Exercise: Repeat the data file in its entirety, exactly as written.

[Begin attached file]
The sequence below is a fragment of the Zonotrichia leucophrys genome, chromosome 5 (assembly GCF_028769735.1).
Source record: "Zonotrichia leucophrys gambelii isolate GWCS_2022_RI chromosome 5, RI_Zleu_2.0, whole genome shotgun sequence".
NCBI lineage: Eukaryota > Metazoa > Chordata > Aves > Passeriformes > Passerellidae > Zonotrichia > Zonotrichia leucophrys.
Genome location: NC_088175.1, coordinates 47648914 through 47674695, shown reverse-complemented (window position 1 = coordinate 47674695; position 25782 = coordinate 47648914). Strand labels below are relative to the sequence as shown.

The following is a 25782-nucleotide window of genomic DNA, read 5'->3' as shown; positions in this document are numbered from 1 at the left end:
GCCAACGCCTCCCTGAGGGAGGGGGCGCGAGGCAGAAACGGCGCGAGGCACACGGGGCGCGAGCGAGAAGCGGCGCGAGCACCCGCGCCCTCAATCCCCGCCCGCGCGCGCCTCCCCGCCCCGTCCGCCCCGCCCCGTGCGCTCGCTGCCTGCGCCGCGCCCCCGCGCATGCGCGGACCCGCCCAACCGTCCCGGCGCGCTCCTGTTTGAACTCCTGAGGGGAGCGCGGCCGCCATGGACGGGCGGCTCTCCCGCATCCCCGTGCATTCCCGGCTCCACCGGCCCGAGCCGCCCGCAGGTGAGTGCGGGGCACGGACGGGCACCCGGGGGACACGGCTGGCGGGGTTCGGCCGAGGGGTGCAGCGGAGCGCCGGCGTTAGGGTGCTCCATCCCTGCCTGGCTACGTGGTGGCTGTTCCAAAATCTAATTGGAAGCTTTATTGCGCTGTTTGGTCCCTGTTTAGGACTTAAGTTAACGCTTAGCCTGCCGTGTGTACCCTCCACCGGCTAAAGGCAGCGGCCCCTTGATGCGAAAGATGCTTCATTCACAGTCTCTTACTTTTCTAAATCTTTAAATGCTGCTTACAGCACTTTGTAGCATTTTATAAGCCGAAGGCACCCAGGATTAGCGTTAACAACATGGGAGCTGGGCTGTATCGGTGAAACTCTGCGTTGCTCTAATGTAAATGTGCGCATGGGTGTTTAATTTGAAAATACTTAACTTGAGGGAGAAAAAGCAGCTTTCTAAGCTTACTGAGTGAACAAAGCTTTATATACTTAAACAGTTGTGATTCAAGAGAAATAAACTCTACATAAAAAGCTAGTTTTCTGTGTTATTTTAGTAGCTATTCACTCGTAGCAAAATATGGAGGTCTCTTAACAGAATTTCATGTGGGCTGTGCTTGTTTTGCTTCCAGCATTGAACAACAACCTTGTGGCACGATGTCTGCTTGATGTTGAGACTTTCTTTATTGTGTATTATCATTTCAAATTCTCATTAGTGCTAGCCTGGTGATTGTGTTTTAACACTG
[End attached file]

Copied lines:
The sequence below is a fragment of the Zonotrichia leucophrys genome, chromosome 5 (assembly GCF_028769735.1).
Source record: "Zonotrichia leucophrys gambelii isolate GWCS_2022_RI chromosome 5, RI_Zleu_2.0, whole genome shotgun sequence".
NCBI lineage: Eukaryota > Metazoa > Chordata > Aves > Passeriformes > Passerellidae > Zonotrichia > Zonotrichia leucophrys.
Genome location: NC_088175.1, coordinates 47648914 through 47674695, shown reverse-complemented (window position 1 = coordinate 47674695; position 25782 = coordinate 47648914). Strand labels below are relative to the sequence as shown.

The following is a 25782-nucleotide window of genomic DNA, read 5'->3' as shown; positions in this document are numbered from 1 at the left end:
GCCAACGCCTCCCTGAGGGAGGGGGCGCGAGGCAGAAACGGCGCGAGGCACACGGGGCGCGAGCGAGAAGCGGCGCGAGCACCCGCGCCCTCAATCCCCGCCCGCGCGCGCCTCCCCGCCCCGTCCGCCCCGCCCCGTGCGCTCGCTGCCTGCGCCGCGCCCCCGCGCATGCGCGGACCCGCCCAACCGTCCCGGCGCGCTCCTGTTTGAACTCCTGAGGGGAGCGCGGCCGCCATGGACGGGCGGCTCTCCCGCATCCCCGTGCATTCCCGGCTCCACCGGCCCGAGCCGCCCGCAGGTGAGTGCGGGGCACGGACGGGCACCCGGGGGACACGGCTGGCGGGGTTCGGCCGAGGGGTGCAGCGGAGCGCCGGCGTTAGGGTGCTCCATCCCTGCCTGGCTACGTGGTGGCTGTTCCAAAATCTAATTGGAAGCTTTATTGCGCTGTTTGGTCCCTGTTTAGGACTTAAGTTAACGCTTAGCCTGCCGTGTGTACCCTCCACCGGCTAAAGGCAGCGGCCCCTTGATGCGAAAGATGCTTCATTCACAGTCTCTTACTTTTCTAAATCTTTAAATGCTGCTTACAGCACTTTGTAGCATTTTATAAGCCGAAGGCACCCAGGATTAGCGTTAACAACATGGGAGCTGGGCTGTATCGGTGAAACTCTGCGTTGCTCTAATGTAAATGTGCGCATGGGTGTTTAATTTGAAAATACTTAACTTGAGGGAGAAAAAGCAGCTTTCTAAGCTTACTGAGTGAACAAAGCTTTATATACTTAAACAGTTGTGATTCAAGAGAAATAAACTCTACATAAAAAGCTAGTTTTCTGTGTTATTTTAGTAGCTATTCACTCGTAGCAAAATATGGAGGTCTCTTAACAGAATTTCATGTGGGCTGTGCTTGTTTTGCTTCCAGCATTGAACAACAACCTTGTGGCACGATGTCTGCTTGATGTTGAGACTTTCTTTATTGTGTATTATCATTTCAAATTCTCATTAGTGCTAGCCTGGTGATTGTGTTTTAACACTG